It is further added that carrying out AT&C-based load shedding is an easy path for Discos rather taking some efforts to get rid of such a so-called policy. Moreover, Nepra is also of the view that Discos should establish their writ at least in its urban areas, and lift up such AT&C-based load shedding by ensuring minimum losses and maximum recovery in such types of pockets.
Discos can do this exercise by taking some concrete measures such as identification of high loss areas, surveillance/controlling of such illegal activities, installation of ABC cable, installation of AMI/AMR meters at PMT level, etc.
For K-Electric, Nepra has issued directions to carry out load shedding (if any) at the PMT level rather than feeder level as it has installed around 50K AMI/AMR meters on all PMTs in its service territory.
Nepra laws clearly state that Discos can never carry out load shedding on their own until & unless there is a generation shortage in the country or there are transmission system constraints.
The data submitted by Discos illustrates that a total number of 3,998,033 complaints were received by the Discos in FY 2021-22 regarding voltage fluctuations and other issues. Some of the Discos have received less number of complaints despite the fact that their operational performance is not up to the mark which is reported in media on regular basis and also physical complaints being received by NEPRA in this regard. This means that there is no proper complaint-handling mechanism and even no reporting system.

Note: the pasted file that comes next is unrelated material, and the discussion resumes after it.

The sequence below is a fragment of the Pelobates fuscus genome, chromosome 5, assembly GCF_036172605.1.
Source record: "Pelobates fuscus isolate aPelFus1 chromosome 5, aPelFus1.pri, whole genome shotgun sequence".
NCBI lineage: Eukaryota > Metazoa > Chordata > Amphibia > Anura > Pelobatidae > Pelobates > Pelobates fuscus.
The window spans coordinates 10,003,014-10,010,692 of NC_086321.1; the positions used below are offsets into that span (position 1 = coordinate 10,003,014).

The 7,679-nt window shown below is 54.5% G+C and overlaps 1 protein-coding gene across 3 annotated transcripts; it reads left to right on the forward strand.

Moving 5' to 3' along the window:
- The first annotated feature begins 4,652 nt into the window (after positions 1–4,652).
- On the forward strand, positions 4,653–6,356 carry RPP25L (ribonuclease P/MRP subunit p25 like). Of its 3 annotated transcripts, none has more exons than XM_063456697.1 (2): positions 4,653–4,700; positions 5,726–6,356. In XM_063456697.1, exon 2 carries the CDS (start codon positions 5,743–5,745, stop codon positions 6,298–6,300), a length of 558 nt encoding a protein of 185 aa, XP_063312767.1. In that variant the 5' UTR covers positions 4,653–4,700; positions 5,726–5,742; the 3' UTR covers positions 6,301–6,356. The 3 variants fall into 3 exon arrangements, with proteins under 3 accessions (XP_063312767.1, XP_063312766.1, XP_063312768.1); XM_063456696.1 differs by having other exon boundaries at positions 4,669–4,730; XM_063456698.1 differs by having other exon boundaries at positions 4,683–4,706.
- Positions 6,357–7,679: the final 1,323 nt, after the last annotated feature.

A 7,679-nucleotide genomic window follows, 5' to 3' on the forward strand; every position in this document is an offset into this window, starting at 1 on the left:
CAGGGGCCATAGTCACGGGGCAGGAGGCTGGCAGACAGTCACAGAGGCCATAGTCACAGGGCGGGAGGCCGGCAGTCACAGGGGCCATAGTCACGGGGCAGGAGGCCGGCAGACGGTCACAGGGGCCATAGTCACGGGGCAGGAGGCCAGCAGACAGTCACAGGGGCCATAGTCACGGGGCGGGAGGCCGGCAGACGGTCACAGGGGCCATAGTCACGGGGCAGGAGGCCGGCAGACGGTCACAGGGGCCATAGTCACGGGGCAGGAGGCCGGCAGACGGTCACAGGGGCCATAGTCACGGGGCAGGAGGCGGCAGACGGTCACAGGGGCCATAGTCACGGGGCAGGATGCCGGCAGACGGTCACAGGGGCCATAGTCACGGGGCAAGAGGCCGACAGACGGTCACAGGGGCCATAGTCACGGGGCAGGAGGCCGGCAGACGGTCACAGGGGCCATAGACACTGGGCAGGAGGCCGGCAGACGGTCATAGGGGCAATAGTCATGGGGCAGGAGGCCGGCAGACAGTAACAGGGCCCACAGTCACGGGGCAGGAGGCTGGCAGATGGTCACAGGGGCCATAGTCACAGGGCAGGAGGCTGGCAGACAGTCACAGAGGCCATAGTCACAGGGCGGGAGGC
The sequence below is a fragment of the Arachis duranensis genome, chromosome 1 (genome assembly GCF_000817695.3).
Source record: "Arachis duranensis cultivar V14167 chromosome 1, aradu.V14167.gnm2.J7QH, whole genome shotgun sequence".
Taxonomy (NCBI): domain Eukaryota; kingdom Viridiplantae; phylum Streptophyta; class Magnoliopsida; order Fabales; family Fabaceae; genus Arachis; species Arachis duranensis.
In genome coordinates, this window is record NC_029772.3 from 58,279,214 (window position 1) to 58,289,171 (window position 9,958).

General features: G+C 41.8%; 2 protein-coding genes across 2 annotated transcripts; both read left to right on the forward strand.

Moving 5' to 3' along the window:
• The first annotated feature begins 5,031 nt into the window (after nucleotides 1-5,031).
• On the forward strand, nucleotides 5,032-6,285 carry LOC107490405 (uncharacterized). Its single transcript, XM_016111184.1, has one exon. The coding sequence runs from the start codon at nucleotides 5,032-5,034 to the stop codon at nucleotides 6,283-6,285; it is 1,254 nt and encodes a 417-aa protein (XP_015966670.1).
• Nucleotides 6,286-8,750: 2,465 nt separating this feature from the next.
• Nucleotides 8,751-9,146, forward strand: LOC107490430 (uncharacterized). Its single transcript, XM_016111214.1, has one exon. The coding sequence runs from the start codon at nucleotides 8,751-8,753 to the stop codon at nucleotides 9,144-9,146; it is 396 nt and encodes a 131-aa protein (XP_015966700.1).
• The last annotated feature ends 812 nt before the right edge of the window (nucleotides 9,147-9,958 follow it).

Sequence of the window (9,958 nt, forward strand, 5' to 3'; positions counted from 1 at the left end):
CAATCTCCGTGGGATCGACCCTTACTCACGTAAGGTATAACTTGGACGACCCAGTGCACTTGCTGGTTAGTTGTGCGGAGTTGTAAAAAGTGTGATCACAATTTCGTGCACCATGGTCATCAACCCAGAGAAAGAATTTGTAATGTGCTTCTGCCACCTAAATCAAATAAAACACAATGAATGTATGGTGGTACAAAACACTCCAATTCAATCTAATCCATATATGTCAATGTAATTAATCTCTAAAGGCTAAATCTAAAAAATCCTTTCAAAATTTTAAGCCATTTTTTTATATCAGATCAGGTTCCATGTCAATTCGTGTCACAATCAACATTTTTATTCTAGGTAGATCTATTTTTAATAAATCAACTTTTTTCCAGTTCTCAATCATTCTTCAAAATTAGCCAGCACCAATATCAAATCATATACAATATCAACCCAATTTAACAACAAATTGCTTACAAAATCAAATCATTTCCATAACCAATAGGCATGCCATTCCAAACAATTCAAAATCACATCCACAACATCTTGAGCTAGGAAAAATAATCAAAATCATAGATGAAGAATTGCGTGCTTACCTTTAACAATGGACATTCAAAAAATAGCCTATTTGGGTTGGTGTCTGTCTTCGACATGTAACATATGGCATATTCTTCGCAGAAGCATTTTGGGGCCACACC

It is a matter of serious concern that SEPCO did not receive a single complaint in a day in each of its complaint centre. Nepra has serious reservations over the data reported by XWAPDA Discos.
Out of the total number of complaints, around 46 percent were received by KE alone which shows that it has a proper system so that every consumer can approach KE and register their complaint.
FY 2021-22 portrays the dreadful picture with respect to a number of fatalities both for employees and the public occurred in all distribution companies i.e., 196 which is around 11 percent more than the last year. During the reported period, PESCO’s share remained high followed by HESCO, K-Electric, and IESCO.
Discos have been heavily fined by Nepra. Further, Discos have also been directed to provide compensation to the bereaved families equal to the amount given to its employees along with a job to next of their kin.
During investigations, it was disclosed that some of the accidents occurred in Discos due to a lack of earthing/ grounding of poles/structures of Disco’s distribution system. The Authority took serious notice of the situation and directed all Discos to submit the detail of poles/structures to be earthed along with a concrete plan.
The implementation of the same is under process. It is a matter of record that the same exercise has already been done by KE upon instructions of the NEPRA Authority and around 216,000 poles/structures were grounded.
The regulator said that the performance of distribution companies throughout this period remained below par and power sector reforms could not be achieved. Keeping in view the continuous poor performance, it is evident that under the given circumstances, the existing Disco’s set up would not be able to deliver. In this regard, structural changes at a mega scale such as the closure of PPMC, bifurcation of large Discos, provincialization of Discos, privatization/ corporatization of Discos, and reduction of the Union’s influence are required.